In North America, agriculture is responsible for half of the nitrogen loading in Canadian surface waters [79], 75% of nitrous oxide emissions in the USA and for more than 1.5 million Americans drinking well water contaminated with nitrate [10]. Two-thirds of the coastal systems of the USA are moderately to severely impaired due to nutrient loading, with around 300 low-oxygen zones along the USA coastline. For example, the Mississippi River dumps 1.5 million metric tonnes of nitrogen into the Gulf of Mexico every year.

Addressing the pollution problems and damage caused by nitrogen fertilizer use is currently expensive making it unsustainable. Removing nitrates from water in Europe costs taxpayers between £130 and 650 per year. The economics of fertilizer use in European agriculture is questionable, given that the overall nitrous oxide damage costs £60–80 billion per year, a sum more than double the extra income gained from using nitrogen fertilizers in European agriculture [11].

The need for a sustainable alternative

There has been little argument that there is a need for more sustainable solutions to nitrogen fertilizer use. However, there is a shortage of genuine technical solutions available to address this global problem; hence, it remains difficult for governments to tackle the nitrogen issue.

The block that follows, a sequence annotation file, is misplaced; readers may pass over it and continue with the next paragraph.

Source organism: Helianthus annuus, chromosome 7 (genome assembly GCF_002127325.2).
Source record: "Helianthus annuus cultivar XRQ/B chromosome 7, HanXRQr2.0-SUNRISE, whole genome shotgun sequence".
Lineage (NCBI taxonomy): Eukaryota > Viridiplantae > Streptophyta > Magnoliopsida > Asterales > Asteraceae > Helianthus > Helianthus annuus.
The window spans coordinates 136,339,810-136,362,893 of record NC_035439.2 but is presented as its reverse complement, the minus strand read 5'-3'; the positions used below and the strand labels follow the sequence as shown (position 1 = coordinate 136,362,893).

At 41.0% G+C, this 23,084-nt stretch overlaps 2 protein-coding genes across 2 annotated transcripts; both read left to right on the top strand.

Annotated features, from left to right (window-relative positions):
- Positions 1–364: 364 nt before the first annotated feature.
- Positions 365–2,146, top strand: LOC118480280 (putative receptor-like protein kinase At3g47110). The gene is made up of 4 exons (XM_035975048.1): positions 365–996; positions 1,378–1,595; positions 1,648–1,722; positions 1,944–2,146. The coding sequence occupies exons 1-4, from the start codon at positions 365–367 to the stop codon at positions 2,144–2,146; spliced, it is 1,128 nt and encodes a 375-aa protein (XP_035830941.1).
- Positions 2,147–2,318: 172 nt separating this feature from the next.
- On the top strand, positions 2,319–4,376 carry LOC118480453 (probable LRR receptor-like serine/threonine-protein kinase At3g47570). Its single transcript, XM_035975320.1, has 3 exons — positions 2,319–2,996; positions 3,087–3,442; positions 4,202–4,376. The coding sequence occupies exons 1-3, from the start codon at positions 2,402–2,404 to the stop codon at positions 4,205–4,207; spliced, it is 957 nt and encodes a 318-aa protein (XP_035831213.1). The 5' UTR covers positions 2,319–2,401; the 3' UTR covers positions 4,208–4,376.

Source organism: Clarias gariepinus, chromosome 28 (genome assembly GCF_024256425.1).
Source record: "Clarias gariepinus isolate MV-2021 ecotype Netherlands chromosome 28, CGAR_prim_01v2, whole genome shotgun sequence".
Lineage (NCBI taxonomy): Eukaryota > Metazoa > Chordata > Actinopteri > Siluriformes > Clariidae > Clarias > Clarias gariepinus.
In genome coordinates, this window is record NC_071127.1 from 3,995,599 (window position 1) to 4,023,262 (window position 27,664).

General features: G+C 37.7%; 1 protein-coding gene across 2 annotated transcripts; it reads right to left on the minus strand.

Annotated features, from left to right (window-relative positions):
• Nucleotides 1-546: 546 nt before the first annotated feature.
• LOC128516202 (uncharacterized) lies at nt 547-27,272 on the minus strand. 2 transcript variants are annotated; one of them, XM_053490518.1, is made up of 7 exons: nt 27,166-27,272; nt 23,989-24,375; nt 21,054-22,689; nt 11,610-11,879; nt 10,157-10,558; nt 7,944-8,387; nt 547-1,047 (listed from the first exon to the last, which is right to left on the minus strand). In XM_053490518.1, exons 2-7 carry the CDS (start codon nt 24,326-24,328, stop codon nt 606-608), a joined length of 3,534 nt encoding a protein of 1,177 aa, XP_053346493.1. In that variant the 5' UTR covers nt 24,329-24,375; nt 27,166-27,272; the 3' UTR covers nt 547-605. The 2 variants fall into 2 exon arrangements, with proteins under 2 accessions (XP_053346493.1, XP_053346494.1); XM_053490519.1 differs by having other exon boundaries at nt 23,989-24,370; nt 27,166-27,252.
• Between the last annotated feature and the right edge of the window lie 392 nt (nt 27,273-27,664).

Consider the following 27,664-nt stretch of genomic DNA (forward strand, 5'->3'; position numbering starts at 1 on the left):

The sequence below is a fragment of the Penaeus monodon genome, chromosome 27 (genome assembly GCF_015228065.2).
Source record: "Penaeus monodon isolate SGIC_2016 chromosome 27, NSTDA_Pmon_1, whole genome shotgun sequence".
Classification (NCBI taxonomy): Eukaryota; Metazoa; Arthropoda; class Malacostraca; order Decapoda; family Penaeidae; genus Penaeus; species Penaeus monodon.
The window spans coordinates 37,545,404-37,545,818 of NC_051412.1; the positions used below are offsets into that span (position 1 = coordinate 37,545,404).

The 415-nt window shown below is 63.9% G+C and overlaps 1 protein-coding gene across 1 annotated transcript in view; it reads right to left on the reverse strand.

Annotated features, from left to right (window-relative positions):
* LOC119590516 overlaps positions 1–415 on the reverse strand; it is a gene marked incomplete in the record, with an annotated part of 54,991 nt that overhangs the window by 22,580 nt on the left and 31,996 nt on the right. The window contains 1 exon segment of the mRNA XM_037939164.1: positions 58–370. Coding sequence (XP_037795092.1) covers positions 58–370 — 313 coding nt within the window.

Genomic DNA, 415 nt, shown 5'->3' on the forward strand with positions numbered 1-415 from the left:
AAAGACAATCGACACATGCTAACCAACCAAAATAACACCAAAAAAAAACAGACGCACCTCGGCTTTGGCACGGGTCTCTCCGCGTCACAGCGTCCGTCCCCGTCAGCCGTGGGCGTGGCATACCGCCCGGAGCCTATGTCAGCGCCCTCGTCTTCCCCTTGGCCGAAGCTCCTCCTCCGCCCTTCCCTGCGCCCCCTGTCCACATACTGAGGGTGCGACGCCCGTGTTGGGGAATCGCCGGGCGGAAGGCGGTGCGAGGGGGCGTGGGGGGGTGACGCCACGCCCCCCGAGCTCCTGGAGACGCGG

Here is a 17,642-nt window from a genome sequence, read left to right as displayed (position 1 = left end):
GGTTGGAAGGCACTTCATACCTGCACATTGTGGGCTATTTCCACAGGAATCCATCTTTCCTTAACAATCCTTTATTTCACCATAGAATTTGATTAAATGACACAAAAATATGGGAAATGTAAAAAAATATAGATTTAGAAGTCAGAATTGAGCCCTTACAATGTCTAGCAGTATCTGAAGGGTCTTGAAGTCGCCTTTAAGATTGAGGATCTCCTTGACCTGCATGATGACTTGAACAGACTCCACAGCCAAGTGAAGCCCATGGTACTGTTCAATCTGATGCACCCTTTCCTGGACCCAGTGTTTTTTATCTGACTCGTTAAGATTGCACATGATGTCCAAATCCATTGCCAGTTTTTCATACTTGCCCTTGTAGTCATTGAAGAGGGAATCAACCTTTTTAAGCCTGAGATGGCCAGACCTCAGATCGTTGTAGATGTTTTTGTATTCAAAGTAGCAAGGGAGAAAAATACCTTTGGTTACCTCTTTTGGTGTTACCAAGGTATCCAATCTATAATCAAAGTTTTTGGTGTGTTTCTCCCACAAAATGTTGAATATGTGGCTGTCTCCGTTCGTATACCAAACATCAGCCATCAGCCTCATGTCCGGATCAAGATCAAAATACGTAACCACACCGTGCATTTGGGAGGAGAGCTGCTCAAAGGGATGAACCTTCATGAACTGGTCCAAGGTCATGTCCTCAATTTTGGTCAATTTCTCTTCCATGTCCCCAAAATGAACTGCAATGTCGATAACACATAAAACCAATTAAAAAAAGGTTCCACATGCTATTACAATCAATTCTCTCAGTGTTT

There has been much support for developing technical solutions, not the least by the late Norman E. Borlaug, The Father of the Green Revolution. Hopes of biologically fixing nitrogen in cereals have been raised since the 1970s [12, 13], although these have yet to even be partially realized. Hence, an understandable reticence and caution has enveloped the whole field such that new developments are viewed with great scepticism, and even a reluctance to respect and accept results reflecting common standards of proof for the discipline. Such disparities in both interpretation and approach are indicative of an emerging paradigm shift [1416].

Background to symbiotic nitrogen fixation in cereals

The introduction of symbiotic biological nitrogen fixation into cereals and other major non-legume crops would be regarded as one of the most significant contributions that biotechnology could make to agriculture. However, this has been recognized for many years as a major research challenge [17]. Currently, there are two strategic approaches used in attempts to achieve this long-standing aspiration. One is a long-term synthetic biology GM approach, engineering a nitrogen-fixing symbiosis from existing signalling and developmental mechanisms, to provide a suitable environment for rhizobial nitrogenase activity in the plant nodule [18]. The other, much shorter-term and simpler approach builds on the discovery that a non-rhizobial, naturally occurring nitrogen-fixing bacterium that fixes nitrogen in sugarcane is able to intracellularly colonize the root systems of cereals and other major crops [19]. In this approach, which is now at a field trial evaluation stage (Dent and Cocking in preparation), an adequate level of bacterial intracellular colonization and nitrogen fixation can be established throughout the plant without any need for nodulation. In such symbiotic nitrogen fixation, nitrogen-fixing bacteria establish an intracellular symbiosis with plants in which they fix nitrogen inside the cells of their host utilizing energy supplied by plant photosynthesis.

The need for intracellular colonization